Big score, poor bowling
By Roger Childs
The T20 matches are the most exciting form of cricket. This is crash and bash stuff and not for the purists.
There is plenty of hit, miss and snick, and consequently runs aplenty. You haven’t got time to play yourself in and need to make the big hits for the team, preferably sixes.
If you get a big score batting first you need bowl with care and precision to secure the victory.
At Eden Park last night the Black Caps did the first but not the second.
Setting a big target
Martin Guptill loves the limited-over game. Cricket enthusiasts will recall his wonderful batting in the World Cup a few years ago.
He picks the ball up early and has superb timing which allows him to comfortably clear the fence at will.
Partnered by Colin Munro New Zealand had a rapid fire opening partnership of 132. Between them they hit 15 sixes and scored 105 and 76 respectively.
As often happens there was a mid-innings collapse, but Ross Taylor flogged a few boundaries late in the piece, to get the team though to a record equalling 243-6.
Aussies bat well against inconsistent bowling
It is inevitable that in a T20 slog there will luck and near misses. There are plenty of unorthodox strokes, snicks and French cuts. The bowlers can’t do anything about that and the fast men do not have the luxury of a slip cordon.
However, they can bowl line and length and it is stupid to bowl short pitched balls as they are always called a wide and if the keeper misses it, it’s four runs. Then there is a free hit which, if the batsmen belts over the fence, gives the team 10 runs from one “ball”.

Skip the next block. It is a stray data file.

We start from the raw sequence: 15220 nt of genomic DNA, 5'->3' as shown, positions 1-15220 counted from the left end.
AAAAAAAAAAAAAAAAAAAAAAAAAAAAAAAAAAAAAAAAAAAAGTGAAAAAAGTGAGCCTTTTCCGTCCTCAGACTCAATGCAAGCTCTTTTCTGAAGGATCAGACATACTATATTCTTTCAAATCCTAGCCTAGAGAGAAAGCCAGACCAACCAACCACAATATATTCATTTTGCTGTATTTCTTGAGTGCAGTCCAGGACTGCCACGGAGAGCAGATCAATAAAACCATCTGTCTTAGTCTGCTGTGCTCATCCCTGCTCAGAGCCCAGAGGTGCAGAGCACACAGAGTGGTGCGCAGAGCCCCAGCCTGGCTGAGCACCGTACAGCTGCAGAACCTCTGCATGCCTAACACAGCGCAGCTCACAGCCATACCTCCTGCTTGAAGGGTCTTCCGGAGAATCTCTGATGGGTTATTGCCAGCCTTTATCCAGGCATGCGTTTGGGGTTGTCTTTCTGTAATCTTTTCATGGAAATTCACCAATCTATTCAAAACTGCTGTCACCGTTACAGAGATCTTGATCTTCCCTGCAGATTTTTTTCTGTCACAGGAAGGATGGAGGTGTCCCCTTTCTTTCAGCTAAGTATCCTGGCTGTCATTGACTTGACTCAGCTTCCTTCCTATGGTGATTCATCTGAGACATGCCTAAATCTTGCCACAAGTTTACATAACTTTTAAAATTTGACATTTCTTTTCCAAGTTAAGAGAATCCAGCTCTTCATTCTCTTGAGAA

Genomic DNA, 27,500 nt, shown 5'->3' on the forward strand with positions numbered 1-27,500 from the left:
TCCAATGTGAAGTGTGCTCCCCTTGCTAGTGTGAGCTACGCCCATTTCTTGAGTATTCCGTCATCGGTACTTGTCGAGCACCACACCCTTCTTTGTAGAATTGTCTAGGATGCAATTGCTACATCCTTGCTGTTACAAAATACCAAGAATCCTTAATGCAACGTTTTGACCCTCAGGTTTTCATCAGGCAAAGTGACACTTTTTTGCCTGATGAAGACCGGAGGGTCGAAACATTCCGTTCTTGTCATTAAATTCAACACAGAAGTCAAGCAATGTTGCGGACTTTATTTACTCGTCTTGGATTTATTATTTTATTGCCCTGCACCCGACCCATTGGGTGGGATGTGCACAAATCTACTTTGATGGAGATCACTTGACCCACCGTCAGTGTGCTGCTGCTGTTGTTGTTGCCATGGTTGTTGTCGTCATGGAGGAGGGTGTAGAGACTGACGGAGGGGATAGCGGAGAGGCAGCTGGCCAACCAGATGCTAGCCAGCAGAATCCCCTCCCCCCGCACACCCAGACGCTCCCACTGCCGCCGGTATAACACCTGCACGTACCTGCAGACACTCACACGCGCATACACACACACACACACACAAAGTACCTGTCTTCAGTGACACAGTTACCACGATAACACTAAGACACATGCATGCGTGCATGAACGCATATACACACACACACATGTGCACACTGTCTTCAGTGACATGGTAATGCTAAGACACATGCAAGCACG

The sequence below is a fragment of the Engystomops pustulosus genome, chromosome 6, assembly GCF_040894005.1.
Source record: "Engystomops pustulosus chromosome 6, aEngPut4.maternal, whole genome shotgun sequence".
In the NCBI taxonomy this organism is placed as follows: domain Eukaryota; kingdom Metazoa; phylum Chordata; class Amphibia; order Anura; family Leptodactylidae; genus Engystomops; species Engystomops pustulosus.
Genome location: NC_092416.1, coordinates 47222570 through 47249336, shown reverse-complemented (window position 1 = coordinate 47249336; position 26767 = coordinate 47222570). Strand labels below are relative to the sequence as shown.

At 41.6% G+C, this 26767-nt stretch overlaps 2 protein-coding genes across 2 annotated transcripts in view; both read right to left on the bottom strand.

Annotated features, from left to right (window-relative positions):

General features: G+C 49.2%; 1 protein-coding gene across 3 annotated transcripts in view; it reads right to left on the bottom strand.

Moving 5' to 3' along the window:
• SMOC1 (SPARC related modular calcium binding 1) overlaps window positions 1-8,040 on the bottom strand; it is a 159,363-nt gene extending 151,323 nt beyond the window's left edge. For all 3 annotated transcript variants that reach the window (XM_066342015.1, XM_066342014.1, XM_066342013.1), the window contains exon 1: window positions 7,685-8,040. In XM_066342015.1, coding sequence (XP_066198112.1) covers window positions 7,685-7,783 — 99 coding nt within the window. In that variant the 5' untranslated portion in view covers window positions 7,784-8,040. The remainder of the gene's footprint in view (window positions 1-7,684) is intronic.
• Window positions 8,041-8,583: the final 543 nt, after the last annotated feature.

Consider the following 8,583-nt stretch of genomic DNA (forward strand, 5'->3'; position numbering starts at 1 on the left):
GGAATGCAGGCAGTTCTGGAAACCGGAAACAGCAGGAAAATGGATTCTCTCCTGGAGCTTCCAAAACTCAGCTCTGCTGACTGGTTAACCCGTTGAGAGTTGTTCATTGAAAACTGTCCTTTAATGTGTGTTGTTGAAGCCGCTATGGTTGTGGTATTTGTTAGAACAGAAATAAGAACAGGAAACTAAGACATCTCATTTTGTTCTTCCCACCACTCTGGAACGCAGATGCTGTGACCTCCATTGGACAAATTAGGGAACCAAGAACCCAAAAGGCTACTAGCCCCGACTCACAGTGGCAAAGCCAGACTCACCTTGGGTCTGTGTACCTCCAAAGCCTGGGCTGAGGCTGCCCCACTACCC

Unfortunately, there a few of these in the Australian innings, which would not have pleased the Kiwi skipper Kane Williamson.
There is also a tendency for fast bowlers, after they are hit into the stand, to try and bowl faster. This often means a full toss or a half volley which quality batsmen are happy to dispatch to the boundary.
So the Australian batsmen, although they had their share of luck, exploited the inconsistent Black Caps’ bowling and cruised to victory with seven balls to spare.
They had a 121 opening partnership with David Warner scoring 59 and D’Arcy Short 76. After their dismissals, the middle order kicked on to reach a record total for a team batting second.
It was great entertainment for the large crowd with nearly 500 runs off 39 overs, but the home side will rue an opportunity lost to beat their trans-Tasman rivals.